DCPS and charters need to cooperate in planning

The DCPS Chancellor and the Deputy Mayor for Education (DME) have recently called for joint planning by DCPS and the charter sector. We received a letter on that subject from 3 DCPS parents: Caryn Ernst and Valerie Jablow (Capitol Hill Cluster School), and Suzanne Wells (Tyler Elementary).

The new proposal for school boundaries and feeder patterns put forward by the DME reflects the widespread support for high-quality, by-right neighborhood schools in DC. But all the time and thought that went into crafting the proposal will come to nothing if we do not immediately deal with the elephant in the room: the lack of coordination and planning between DCPS and charter schools.

Because of closures, or misguided reforms to create K-8 educational campuses, some parts of the city have no neighborhood elementary schools; others have no middle schools. And 44% of our public school students attend charters funded with DC taxpayer dollars.

The current lack of coordination between charters and DCPS has had huge ramifications for public policy. Without a substantially growing student population, the creation of new schools, both charter and DCPS, has resulted in existing schools losing enrollmentand therefore resources. And those losses lead to failing schools and school closures.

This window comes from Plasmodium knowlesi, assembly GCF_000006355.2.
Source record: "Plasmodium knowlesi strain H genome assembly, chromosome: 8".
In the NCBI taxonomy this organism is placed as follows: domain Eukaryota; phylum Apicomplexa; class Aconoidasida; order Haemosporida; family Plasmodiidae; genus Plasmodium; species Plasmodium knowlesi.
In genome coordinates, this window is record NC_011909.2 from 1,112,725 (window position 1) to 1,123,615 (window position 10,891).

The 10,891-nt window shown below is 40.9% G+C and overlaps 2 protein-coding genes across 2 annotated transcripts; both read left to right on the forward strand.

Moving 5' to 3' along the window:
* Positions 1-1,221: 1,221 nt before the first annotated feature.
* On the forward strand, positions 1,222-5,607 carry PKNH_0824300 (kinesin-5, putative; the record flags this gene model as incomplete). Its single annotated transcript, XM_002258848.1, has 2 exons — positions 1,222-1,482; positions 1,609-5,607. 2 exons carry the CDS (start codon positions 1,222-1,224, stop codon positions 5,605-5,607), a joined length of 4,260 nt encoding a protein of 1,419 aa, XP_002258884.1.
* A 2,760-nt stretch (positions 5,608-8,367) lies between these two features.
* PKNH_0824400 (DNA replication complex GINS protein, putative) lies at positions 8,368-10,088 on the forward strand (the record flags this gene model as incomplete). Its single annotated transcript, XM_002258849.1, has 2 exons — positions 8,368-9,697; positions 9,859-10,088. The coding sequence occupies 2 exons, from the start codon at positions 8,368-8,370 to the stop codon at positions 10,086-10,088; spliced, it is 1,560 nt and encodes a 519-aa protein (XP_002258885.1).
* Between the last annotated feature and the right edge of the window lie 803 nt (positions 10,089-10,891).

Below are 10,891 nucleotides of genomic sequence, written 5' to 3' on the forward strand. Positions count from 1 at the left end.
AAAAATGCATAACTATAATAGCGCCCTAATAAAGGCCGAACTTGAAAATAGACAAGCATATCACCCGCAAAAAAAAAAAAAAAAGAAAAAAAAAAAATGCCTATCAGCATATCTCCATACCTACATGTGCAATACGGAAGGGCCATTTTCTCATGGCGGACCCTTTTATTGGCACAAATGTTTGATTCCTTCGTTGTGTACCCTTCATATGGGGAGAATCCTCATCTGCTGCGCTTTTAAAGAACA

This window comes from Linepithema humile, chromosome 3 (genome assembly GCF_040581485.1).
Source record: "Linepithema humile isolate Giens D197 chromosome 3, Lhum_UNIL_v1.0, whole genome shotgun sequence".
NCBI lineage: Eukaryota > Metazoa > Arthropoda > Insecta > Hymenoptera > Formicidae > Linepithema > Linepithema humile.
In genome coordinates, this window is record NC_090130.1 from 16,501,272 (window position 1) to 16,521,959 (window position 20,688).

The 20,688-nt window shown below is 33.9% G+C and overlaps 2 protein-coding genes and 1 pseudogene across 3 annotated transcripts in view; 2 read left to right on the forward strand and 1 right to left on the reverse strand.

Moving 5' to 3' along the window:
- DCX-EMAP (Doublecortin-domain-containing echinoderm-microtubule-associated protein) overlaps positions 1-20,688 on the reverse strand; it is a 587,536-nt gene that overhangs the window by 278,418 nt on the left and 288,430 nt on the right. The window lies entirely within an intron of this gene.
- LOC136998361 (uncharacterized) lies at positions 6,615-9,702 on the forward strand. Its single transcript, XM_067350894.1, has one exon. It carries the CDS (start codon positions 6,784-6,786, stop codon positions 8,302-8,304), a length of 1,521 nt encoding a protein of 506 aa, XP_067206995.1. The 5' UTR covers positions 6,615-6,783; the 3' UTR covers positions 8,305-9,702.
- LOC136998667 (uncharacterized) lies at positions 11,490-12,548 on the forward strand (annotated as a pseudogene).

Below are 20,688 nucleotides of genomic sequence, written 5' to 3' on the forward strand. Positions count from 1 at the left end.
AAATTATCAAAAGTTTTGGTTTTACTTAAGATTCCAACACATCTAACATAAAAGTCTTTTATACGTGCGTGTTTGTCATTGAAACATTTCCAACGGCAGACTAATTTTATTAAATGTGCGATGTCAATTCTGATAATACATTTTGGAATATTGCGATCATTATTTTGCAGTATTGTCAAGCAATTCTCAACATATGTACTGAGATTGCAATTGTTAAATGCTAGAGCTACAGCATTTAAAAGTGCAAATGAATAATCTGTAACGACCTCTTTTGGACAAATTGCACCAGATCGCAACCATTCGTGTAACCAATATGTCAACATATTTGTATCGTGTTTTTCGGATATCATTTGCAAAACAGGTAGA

This tremendous waste, in the name of competition, is not some logical by-product of educational checks and balances. It is a cost borne by all DC taxpayers and, worst of all, every one of DC's public school kids.

Our city needs to use the DME's new boundaries plan as the first step in collaborative public education planning with charters. Now is the time for our city to dedicate resources to strategically reopen neighborhood schools and to ensure all neighborhood schools get the resources they need. And it is time for charters to coordinate with existing schools, both charter and DCPS, to ensure that their innovations are brought to the kids who can most benefit.